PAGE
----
Unfortunately, while it seems that Ware’s talk has not been uploaded, the Festival has uploaded another talk he was involved in with Joe Sacco. It’s a wonderful watch that should all check it out because they are both wonderful story tellers and it, funnily enough, is right here.
It was a wonderful thing to see the Stripped festival kick off with a focus on comics and graphic novels outside of the pop sphere of superhero comics and the Big Two. Having figures like Chris Ware and Joe Sacco, with the risk of sounding pretentious, perhaps gave the event a feeling of legitimacy to stand alongside the celebration of novels and poetry.
From there we saw figures who, while they celebrated comics, weren’t exactly well known for their own comic writing. Paul Gravett, whose talk is sadly not available online at time of writing, took the audience through a history of comic books in a way unlike any other. Instead of starting with “Action Comics” #1 and exploring how superhero comics evolved, he took us further back to the Sunday newspaper comic strips and the cartoonists who brought them to life. He even went so far back as to give examples of comics created in 18th century Germany. It was a history of comics that was more extensive than any other I’ve seen and he could have, and likely would have, talked for hours more on the subject and I would have kept asking for more. If there is any talk from this event that needs to be shown to the world at large, it was this one.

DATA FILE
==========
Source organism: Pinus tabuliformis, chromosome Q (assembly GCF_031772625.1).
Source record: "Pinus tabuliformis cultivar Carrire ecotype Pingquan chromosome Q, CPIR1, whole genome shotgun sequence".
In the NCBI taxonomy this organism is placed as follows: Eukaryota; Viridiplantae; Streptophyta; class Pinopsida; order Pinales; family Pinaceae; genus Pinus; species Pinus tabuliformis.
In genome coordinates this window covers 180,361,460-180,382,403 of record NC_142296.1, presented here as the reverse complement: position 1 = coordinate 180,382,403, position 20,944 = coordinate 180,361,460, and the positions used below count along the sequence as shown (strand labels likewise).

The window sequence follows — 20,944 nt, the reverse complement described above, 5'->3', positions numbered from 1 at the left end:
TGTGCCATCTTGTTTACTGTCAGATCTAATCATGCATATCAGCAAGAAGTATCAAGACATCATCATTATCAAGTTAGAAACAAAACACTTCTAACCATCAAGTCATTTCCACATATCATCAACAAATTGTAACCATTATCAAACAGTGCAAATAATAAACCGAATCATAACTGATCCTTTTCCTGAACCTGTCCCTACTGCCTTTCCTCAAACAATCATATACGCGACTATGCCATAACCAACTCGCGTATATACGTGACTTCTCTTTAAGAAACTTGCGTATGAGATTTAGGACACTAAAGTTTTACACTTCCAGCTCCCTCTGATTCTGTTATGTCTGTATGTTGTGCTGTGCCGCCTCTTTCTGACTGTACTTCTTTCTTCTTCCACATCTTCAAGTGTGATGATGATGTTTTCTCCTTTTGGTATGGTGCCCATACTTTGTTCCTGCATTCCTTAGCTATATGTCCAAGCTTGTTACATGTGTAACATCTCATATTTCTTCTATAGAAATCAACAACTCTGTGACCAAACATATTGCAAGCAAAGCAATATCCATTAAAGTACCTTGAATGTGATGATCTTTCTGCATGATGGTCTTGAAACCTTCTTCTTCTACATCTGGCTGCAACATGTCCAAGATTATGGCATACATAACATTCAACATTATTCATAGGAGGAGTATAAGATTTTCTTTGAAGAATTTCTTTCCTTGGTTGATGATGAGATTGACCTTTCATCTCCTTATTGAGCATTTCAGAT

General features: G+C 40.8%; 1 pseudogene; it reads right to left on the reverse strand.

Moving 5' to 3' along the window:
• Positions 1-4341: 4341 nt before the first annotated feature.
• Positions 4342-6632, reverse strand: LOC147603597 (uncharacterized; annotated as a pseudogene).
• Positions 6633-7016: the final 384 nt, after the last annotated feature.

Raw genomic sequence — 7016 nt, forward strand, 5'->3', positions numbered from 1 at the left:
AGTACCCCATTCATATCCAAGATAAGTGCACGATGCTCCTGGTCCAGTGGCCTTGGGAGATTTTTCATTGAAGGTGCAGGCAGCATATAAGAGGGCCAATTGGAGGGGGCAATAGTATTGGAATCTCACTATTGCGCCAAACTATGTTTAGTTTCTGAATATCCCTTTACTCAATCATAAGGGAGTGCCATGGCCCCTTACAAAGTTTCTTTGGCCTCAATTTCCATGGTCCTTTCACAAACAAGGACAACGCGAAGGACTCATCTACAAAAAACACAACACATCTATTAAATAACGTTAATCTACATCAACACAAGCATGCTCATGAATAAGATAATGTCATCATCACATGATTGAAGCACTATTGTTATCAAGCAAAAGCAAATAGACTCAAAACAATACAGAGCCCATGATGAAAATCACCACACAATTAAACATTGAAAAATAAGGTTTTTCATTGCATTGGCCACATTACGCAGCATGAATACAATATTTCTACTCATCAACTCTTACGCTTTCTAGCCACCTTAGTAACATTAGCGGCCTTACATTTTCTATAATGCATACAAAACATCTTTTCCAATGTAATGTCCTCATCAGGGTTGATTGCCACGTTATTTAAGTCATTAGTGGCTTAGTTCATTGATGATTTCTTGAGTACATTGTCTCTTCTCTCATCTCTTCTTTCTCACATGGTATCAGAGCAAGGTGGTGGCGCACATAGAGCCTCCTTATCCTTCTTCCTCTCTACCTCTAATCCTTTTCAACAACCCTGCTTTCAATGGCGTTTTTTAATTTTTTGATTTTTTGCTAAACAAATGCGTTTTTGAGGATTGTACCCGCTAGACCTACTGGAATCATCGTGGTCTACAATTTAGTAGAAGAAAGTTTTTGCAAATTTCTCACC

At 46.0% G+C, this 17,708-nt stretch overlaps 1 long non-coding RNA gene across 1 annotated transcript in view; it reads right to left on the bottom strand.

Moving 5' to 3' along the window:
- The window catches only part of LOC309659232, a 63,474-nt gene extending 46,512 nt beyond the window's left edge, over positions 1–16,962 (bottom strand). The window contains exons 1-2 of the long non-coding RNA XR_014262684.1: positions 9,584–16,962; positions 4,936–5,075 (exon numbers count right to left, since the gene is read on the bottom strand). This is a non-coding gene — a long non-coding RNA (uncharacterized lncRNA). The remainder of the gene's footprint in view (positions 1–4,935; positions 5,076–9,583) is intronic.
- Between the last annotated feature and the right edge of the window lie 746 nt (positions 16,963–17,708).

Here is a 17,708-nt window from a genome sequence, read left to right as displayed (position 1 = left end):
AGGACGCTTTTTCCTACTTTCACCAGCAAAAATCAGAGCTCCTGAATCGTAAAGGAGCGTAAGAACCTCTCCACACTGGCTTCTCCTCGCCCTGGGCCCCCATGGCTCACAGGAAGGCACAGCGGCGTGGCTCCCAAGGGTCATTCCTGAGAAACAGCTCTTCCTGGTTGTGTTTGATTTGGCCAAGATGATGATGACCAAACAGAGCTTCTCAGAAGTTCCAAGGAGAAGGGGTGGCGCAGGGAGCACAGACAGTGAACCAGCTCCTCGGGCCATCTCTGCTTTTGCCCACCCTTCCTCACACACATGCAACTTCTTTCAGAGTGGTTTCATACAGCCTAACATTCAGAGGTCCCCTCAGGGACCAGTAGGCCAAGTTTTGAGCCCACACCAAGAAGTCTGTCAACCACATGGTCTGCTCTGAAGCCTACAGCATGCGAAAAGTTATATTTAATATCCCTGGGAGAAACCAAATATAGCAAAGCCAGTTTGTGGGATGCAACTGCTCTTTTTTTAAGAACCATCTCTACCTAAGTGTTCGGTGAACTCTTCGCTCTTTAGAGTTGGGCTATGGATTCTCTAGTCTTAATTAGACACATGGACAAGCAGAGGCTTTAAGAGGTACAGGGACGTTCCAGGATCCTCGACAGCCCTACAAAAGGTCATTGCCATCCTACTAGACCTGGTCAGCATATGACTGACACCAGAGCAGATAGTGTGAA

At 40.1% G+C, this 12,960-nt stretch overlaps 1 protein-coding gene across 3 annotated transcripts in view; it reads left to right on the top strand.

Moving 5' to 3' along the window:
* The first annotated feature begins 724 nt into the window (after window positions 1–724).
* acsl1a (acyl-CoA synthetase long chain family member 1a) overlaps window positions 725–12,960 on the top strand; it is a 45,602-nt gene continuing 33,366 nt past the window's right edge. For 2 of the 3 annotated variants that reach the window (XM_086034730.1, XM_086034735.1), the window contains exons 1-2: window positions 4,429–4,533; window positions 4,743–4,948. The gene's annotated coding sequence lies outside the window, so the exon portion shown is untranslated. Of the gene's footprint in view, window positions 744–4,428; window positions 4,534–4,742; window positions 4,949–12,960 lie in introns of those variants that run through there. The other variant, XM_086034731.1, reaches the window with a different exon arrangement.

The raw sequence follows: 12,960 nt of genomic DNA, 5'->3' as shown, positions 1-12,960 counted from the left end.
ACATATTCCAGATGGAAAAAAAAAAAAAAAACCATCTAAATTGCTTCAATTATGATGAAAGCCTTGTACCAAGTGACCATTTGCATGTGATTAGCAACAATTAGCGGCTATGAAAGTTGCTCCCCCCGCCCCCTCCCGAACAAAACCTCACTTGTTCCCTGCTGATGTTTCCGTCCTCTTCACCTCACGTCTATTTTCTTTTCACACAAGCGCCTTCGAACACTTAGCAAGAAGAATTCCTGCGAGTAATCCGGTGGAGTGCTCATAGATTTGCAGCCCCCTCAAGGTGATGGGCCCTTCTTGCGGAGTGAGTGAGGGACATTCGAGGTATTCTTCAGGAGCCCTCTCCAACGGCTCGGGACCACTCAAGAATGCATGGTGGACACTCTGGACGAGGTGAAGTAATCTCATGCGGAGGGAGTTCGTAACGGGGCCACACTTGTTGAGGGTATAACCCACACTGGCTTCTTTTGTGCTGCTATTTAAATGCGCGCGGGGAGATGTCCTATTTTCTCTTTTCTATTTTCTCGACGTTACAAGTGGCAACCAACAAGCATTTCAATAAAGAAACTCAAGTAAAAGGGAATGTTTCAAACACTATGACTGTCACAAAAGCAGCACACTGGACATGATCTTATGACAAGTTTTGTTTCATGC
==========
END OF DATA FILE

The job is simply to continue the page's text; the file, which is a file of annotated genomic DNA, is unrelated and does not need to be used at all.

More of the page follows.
Then I saw James Kakalios give the single best physics lecture I’ve ever experienced. Using examples taken only from comic books, Kakalios took an enraptured audience through a hysterical journey into the world of quantum physics. It is a must watch talk.
And that brought us to the trifecta of closing talks from Grant Morrison, Kieron Gillen & Jamie McKelvie, and Neil Gaiman. This was the festivals dip into the pop comics of superheroes and it was wonderful. Grant Morrison, as ever, was able to work a crowd by keeping the stories of his experiences with American comics over the last few years light and humorous, even when talking about the end of his “Batman” saga. He even delved into his upcoming work with his Wonder Woman comic and teased even more about “Multiversity”. The comic, not us. There should be little need to tell you to watch this one.